Video

Video Islamic State Prisoners Talk of Curiosity, God, Regret

Islamic State fighter, a prisoner of Kurdish YPG forces, asked his family asking for forgiveness: "I destroyed myself and I destroyed them along with me." The Syrian youth was one of two detainees who spoke to VOA’s Kurdish Service about the path they chose; their names have been changed and identifying details obscured. VOA's Zana Omer reports.
Video

Video Germanwings Findings Raise Issue of Psychological Testing for Pilots

More is being discovered about the co-pilot in the crash of Germanwings Flight 9525 in the French Alps. Investigators say he was hiding a medical condition, raising questions about the mental qualifications of pilots. VOA's Carolyn Presutti reports.
Video

Video Liberia's Almost Last Ebola Patient Grateful but Still Grieving

Beatrice Yardolo was to make history as Liberia’s last Ebola patient. Liberians recently started counting down 42 days, the period that has to go by without a single new infection until the World Health Organization can declare a country Ebola-free. That countdown stopped on March 20 when there was another new case of Ebola, making Yardolo’s story a reminder that Ebola is far from over. Benno Muchler reports from Monrovia.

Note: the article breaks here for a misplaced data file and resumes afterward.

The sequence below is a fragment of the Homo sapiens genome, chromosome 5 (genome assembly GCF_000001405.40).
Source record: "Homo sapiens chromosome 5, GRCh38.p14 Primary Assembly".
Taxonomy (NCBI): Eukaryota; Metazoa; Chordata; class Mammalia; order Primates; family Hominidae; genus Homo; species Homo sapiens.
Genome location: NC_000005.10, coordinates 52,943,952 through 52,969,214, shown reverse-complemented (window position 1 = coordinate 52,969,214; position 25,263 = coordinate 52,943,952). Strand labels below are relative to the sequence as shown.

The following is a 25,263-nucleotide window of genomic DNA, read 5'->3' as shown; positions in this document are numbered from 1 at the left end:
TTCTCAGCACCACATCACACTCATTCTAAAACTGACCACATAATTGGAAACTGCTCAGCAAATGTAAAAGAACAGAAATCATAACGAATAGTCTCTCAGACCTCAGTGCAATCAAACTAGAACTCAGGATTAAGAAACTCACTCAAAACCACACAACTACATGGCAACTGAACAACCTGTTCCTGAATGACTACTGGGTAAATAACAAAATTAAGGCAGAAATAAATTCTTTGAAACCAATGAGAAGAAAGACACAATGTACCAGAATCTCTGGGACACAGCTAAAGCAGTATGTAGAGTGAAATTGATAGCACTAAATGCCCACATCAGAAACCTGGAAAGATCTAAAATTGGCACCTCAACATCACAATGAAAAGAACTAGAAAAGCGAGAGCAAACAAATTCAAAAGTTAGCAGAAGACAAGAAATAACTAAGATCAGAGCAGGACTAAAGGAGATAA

Video

Video Cambodian Land Grabs Threaten Traditional Communities

Indigenous communities in Cambodia's Ratanakiri province say the government’s economic land concession policy is taking away their land and traditional way of life, making many fear that their identity will soon be lost. Local authorities, though, have denied this is the case. VOA's Say Mony went to investigate and filed this report, narrated by Colin Lovett.

VOA Blogs

Circumventing Censorship

An Internet Primer for Healthy Web Habits

As surveillance and censoring technologies advance, so, too, do new tools for your computer or mobile device that help protect your privacy and break through Internet censorship.
More